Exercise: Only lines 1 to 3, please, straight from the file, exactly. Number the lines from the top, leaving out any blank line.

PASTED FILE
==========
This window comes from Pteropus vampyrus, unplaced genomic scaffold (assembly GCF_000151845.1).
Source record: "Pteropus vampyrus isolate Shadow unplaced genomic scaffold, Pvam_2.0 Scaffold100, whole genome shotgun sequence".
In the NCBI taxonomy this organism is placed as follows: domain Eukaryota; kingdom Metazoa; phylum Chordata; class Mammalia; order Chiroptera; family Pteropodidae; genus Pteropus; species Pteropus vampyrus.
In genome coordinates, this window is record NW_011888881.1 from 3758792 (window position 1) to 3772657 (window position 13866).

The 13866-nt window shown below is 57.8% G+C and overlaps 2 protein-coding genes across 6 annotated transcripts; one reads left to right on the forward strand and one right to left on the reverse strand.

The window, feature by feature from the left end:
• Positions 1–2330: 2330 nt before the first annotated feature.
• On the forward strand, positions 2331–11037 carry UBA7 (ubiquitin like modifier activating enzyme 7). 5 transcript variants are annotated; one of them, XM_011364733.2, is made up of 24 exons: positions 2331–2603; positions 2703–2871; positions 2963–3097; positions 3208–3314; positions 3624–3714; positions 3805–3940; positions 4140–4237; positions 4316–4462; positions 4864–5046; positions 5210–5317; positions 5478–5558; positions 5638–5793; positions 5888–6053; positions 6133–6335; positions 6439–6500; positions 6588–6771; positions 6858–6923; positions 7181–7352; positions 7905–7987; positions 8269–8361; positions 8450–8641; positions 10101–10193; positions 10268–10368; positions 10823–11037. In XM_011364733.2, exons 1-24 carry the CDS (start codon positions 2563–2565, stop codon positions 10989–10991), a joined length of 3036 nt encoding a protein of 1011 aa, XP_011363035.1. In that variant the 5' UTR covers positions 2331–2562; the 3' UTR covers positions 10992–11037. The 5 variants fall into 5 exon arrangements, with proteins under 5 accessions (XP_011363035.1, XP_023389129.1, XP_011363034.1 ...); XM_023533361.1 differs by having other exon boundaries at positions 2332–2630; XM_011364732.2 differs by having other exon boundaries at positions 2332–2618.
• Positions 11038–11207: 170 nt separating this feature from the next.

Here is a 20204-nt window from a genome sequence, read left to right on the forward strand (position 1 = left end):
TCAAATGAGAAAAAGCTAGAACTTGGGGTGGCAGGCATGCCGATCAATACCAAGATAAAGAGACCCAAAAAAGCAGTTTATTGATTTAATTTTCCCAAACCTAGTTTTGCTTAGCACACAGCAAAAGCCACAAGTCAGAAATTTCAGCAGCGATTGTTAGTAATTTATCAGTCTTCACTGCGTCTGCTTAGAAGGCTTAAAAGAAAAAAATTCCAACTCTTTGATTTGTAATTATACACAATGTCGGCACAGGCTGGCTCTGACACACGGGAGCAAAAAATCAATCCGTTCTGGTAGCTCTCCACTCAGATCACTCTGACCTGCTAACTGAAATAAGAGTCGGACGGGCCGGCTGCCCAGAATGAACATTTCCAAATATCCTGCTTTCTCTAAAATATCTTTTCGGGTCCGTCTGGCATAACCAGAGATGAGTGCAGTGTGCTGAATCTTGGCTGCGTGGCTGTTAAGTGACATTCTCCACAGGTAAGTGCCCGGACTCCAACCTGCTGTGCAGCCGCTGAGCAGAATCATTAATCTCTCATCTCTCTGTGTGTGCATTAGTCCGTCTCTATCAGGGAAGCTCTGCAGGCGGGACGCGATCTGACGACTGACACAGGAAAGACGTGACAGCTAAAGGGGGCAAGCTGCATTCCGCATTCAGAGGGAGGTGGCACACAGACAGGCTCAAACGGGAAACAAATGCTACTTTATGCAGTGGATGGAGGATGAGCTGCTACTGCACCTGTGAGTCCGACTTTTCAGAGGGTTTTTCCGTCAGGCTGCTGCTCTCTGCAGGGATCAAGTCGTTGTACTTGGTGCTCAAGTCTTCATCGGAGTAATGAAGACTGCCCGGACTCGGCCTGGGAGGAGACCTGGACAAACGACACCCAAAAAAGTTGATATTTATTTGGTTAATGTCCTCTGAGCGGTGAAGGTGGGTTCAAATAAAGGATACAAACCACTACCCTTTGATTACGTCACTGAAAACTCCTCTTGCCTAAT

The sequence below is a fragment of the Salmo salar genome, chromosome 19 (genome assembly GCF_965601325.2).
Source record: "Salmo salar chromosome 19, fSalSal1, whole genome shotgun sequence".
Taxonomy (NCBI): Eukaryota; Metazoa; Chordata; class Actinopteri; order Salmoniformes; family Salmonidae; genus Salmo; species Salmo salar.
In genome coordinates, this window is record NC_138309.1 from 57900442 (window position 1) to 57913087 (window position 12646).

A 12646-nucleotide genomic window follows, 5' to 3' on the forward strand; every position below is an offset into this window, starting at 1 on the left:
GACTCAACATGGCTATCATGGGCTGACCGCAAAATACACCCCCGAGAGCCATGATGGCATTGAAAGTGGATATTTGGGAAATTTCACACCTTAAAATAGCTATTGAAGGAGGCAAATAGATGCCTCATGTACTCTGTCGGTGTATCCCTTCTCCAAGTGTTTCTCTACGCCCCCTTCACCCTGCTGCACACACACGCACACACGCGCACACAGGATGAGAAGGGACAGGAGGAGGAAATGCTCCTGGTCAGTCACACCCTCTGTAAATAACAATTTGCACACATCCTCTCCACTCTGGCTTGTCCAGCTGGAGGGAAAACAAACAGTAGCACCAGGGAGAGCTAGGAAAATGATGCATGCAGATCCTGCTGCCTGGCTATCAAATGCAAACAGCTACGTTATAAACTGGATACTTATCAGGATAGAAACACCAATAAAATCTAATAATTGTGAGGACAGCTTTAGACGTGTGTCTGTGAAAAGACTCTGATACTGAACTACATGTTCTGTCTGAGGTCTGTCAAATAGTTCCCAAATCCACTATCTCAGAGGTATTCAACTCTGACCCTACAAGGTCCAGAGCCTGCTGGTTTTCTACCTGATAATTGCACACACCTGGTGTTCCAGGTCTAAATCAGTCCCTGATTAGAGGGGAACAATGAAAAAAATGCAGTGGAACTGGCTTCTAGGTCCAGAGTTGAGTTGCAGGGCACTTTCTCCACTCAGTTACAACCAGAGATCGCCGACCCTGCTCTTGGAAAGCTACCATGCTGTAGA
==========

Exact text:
This window comes from Pteropus vampyrus, unplaced genomic scaffold (assembly GCF_000151845.1).
Source record: "Pteropus vampyrus isolate Shadow unplaced genomic scaffold, Pvam_2.0 Scaffold100, whole genome shotgun sequence".
In the NCBI taxonomy this organism is placed as follows: domain Eukaryota; kingdom Metazoa; phylum Chordata; class Mammalia; order Chiroptera; family Pteropodidae; genus Pteropus; species Pteropus vampyrus.